“This is the work I have chosen. Our people need me.”

  “I know, Dey, I know, but you must understand…”

  “I understand enough.” Deyant laid her finger across Mrinda’s lips, then began to move away. “We must move on now. Look! Ki’rin is already up!”

  She pointed to where the creamy light from the small moon slipped past the dark bulk of the forest. Where moonlight stroked the trees, blue sparks leapt up. Soon the whole wood shone with luminous blue light.

  Mrinda nodded. The aura of blue confirmed the rumor that had brought them here. She sighed reluctantly and said, “Let’s go then.”

  Deyant warmed to the touch of Mrinda’s mind, as they twined their thoughts together, absorbed in the work they had come here to do. Even with the necessary powers, a focused mind was needed to enter the wildwood. Without magic, no one could come here at all.

  The forest had been enemy to their folk as far back as memory ran. Once the whole world had been carpeted with trees and thickets, or so the tales told. Back then humankind clung to the shoreline for survival, where salt water kept away the woods and their spawn.

  For the wildwood was not simply a place of plants and silence. Everyone knew that the wood was a whole thing, alive and hostile to their kind. Even now when half the world was covered in human fields and homes, the ancient woods held the forest spirit, strong and wily and utterly intent on its own purposes.

  Deep in the heart of the forest are meadows, great wide spaces with waist-high grass and wildflowers. Year-round flowers grow and bloom in those enchanted places. Some hear a deep murmuring there, though for Deyant they had always been silent. They are spawning grounds for the forest spirit, birthing places where the will of the woods takes form.

  In those meadows from time to time shrouds of mist will appear, deep silver-gray and shimmering. The cocoons are somewhat round with soft edges, and they incubate the forest spirits. Those spirits are born in forms both deadly and playful—at best heedless, at worst maniacal foes of all beyond the forest boundary. For many years humans could not oppose the wildwood creatures. They had no powers but iron and fire, not strong enough to combat the fiercest children of the woods.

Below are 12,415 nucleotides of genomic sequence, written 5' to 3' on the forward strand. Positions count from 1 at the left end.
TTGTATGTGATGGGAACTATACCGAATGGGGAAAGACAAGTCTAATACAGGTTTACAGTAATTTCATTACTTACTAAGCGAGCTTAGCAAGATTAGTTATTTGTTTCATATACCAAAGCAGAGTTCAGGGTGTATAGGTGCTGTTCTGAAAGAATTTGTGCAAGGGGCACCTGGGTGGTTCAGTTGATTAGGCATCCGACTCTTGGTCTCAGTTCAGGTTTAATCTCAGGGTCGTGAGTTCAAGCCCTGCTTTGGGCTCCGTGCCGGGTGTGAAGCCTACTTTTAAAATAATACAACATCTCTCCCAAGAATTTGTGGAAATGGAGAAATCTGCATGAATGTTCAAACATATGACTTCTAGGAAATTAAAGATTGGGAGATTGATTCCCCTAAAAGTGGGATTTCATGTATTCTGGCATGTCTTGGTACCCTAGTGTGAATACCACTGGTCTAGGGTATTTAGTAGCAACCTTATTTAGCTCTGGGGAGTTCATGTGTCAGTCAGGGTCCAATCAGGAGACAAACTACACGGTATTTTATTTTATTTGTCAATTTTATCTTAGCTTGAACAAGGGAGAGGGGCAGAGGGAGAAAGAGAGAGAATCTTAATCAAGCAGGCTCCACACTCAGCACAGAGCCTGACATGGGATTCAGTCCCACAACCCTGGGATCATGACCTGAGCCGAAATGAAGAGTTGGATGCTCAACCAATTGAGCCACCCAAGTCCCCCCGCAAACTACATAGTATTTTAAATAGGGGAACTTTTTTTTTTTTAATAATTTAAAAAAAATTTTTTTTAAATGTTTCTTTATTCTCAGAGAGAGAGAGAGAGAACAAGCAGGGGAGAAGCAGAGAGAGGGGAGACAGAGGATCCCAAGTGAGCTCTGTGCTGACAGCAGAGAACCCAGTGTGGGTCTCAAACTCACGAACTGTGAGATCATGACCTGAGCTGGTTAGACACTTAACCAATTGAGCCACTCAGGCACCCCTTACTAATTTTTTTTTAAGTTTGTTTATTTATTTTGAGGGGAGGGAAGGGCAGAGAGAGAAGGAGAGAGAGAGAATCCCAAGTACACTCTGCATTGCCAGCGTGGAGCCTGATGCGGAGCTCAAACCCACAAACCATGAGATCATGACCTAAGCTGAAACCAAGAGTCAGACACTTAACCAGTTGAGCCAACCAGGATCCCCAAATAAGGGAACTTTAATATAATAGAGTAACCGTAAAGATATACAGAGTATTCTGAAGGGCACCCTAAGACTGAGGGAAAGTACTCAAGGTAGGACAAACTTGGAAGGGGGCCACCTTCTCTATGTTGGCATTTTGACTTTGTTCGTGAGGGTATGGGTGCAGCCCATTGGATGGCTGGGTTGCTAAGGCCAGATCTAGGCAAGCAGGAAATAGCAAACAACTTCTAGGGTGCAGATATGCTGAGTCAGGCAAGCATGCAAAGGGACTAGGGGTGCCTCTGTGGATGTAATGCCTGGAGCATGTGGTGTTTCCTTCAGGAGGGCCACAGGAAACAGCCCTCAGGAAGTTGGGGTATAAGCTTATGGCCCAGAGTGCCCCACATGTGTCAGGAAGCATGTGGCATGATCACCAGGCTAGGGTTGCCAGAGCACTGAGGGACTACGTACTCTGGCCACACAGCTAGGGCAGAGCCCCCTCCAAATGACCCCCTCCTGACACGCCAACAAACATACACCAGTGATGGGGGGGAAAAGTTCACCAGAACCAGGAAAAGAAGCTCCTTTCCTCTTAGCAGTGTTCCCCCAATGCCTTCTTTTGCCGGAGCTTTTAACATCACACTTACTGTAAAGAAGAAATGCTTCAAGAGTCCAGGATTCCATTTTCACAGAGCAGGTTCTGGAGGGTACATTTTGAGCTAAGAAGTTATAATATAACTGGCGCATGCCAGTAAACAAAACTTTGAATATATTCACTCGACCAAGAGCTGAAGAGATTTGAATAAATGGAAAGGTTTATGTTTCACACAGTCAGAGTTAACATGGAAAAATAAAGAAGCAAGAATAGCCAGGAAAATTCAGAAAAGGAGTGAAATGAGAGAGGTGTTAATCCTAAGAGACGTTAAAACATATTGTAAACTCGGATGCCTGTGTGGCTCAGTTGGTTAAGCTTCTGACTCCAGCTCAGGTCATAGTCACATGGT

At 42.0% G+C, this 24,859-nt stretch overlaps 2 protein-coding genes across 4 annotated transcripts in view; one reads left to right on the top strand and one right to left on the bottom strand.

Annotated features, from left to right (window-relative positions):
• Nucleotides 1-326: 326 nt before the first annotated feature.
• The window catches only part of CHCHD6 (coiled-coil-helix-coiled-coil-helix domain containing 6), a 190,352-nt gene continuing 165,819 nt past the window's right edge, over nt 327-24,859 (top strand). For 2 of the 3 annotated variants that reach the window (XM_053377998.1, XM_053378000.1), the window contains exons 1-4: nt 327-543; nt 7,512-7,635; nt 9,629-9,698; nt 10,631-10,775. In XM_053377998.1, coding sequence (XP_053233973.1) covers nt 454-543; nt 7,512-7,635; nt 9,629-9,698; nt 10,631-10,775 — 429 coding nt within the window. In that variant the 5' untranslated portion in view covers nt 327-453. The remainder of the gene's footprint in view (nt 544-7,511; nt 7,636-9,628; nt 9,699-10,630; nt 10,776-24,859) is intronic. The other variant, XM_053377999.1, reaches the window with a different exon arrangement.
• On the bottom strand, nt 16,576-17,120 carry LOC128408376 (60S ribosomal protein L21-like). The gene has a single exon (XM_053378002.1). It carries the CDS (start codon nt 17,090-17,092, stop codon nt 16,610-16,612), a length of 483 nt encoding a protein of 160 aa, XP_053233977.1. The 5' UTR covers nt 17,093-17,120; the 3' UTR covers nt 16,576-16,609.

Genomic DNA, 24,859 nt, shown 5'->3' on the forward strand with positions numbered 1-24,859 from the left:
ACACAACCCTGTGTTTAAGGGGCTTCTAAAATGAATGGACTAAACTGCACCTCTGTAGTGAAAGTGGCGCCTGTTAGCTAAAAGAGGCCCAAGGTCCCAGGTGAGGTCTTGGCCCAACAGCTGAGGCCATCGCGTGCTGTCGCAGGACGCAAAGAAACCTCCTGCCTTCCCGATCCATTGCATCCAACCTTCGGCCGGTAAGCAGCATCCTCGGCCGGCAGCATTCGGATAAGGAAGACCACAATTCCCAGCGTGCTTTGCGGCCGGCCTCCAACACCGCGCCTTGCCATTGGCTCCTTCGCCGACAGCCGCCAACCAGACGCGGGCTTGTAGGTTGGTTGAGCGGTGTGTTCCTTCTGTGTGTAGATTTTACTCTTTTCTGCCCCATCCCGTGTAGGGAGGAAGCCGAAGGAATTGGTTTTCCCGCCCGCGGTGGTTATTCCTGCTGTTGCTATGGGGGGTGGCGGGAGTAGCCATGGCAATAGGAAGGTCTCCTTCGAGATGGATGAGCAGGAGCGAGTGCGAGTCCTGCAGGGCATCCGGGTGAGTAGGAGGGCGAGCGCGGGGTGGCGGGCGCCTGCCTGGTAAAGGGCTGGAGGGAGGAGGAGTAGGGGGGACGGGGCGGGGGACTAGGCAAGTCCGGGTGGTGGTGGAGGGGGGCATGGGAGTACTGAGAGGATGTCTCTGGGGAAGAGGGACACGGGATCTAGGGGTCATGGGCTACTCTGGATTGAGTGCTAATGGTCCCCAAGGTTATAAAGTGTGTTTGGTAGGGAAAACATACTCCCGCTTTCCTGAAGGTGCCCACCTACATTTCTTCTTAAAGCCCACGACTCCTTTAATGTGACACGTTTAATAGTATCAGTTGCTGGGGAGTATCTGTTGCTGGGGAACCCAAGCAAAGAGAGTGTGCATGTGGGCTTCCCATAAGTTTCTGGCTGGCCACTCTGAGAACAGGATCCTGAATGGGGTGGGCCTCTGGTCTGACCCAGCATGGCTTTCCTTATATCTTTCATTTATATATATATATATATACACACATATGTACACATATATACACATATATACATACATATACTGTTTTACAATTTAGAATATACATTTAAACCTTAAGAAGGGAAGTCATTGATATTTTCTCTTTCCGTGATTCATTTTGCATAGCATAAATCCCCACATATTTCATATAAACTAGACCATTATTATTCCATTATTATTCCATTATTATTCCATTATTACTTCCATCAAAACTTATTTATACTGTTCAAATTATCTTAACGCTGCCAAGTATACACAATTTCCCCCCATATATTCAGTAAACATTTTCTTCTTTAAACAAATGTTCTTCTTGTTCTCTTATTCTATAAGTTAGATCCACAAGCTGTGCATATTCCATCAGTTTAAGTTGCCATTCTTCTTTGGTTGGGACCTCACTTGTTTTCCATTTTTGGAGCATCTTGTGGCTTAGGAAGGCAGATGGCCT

Then, some generations ago, children with magical gifts began to be born, who could at times enter the forest and emerge unharmed. They could walk down paths others could not see, and they could find the living meadows. If they were strong, and careful, and lucky, they could kill what they found there.

  In time their failures grew few, their successes many, and the forest retreated. Less often now did the spirit-children emerge from the woods. Only in the oldest places would a patch of forest shine blue in the moonlight, announcing the presence of the new life within.

  Mrinda and Deyant had that gift. From earliest childhood they had walked the forest paths, felt them like a living map within their minds. They knew the forest ways, all but unseen until they walked upon them. With untaught agility they learned to reach out, to somehow bring the paths into view by the force of their combined will.